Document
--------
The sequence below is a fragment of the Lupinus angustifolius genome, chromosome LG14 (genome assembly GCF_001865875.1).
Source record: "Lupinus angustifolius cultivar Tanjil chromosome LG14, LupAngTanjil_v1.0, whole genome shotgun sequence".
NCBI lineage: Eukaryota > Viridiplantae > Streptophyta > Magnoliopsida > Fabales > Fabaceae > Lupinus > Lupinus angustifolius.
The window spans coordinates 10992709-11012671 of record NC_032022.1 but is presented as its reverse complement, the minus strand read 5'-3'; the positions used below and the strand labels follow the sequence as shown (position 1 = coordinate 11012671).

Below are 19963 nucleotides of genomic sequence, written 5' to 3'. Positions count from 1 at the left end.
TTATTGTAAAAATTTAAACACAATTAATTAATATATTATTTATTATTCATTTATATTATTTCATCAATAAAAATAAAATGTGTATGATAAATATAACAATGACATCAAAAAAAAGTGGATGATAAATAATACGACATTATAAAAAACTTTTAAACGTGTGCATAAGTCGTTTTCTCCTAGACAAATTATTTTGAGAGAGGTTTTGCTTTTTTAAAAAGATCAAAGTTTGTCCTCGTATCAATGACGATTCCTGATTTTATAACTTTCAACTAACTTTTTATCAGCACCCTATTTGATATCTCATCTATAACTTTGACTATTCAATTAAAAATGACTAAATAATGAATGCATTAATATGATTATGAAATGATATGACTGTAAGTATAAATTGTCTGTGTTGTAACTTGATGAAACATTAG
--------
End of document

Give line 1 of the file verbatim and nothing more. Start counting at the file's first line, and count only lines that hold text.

The sequence below is a fragment of the Lupinus angustifolius genome, chromosome LG14 (genome assembly GCF_001865875.1).